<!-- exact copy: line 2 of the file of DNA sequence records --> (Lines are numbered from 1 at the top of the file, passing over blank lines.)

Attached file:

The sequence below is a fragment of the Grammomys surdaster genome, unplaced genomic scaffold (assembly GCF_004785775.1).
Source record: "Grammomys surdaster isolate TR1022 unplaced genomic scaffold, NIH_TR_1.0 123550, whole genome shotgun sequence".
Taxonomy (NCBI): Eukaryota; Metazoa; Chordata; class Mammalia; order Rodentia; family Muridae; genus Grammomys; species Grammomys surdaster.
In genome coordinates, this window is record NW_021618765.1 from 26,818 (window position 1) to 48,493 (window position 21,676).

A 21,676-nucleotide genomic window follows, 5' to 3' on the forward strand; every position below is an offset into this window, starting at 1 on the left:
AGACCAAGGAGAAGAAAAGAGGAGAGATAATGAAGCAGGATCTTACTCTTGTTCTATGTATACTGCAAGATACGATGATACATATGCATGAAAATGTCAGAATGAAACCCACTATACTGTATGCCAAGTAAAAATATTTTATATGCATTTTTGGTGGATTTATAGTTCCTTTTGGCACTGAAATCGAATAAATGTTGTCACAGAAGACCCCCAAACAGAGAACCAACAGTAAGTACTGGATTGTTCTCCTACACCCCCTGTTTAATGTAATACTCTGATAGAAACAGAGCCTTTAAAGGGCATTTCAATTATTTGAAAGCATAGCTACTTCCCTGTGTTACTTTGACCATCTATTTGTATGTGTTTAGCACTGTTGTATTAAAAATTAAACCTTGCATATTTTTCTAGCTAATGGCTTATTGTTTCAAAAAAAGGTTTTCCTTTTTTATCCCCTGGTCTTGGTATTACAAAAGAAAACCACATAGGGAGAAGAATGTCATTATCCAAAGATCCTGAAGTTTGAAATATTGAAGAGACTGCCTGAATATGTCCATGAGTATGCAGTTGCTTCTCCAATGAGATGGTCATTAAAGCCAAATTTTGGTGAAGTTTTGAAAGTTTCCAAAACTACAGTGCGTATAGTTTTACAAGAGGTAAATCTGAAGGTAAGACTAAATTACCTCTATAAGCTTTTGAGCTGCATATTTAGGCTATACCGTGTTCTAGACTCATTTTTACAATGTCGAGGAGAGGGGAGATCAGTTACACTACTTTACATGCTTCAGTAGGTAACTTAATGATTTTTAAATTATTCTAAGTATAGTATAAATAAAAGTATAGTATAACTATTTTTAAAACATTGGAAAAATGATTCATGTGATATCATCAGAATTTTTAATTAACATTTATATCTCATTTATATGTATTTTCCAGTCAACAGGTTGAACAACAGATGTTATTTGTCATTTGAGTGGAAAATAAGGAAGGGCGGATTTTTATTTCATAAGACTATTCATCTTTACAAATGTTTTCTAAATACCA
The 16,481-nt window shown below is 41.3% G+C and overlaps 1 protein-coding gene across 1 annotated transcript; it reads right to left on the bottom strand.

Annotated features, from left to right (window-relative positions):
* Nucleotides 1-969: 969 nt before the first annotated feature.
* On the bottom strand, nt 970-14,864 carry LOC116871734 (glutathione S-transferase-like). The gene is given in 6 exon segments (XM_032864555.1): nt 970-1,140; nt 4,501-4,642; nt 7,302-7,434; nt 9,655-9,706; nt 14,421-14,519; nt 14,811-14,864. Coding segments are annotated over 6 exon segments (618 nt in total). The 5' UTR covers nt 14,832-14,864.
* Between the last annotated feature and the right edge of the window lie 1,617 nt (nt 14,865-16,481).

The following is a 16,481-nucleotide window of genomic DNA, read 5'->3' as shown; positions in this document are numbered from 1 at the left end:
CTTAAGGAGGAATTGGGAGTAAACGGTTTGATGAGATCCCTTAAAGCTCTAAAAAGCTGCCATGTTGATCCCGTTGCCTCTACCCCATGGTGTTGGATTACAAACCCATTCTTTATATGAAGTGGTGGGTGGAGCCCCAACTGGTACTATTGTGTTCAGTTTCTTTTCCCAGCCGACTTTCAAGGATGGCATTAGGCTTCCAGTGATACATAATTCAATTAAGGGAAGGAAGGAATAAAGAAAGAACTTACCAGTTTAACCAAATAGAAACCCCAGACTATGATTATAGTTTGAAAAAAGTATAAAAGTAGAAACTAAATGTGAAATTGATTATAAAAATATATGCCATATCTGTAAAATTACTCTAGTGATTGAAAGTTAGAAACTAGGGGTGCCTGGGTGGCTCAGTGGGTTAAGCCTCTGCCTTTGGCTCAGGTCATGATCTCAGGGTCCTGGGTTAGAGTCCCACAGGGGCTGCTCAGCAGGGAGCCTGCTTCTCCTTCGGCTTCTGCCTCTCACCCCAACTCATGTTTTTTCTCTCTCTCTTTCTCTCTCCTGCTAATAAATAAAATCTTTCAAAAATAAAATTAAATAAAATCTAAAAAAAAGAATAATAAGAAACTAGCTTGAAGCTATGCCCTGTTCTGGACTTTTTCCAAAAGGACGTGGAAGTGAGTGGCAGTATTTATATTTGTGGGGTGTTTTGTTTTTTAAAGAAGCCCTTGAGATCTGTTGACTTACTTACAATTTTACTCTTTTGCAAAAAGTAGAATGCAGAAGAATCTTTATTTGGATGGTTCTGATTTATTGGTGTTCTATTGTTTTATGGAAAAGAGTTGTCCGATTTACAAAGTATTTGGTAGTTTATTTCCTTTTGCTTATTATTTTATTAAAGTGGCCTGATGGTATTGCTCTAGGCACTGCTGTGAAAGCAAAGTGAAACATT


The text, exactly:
Source record: "Grammomys surdaster isolate TR1022 unplaced genomic scaffold, NIH_TR_1.0 123550, whole genome shotgun sequence".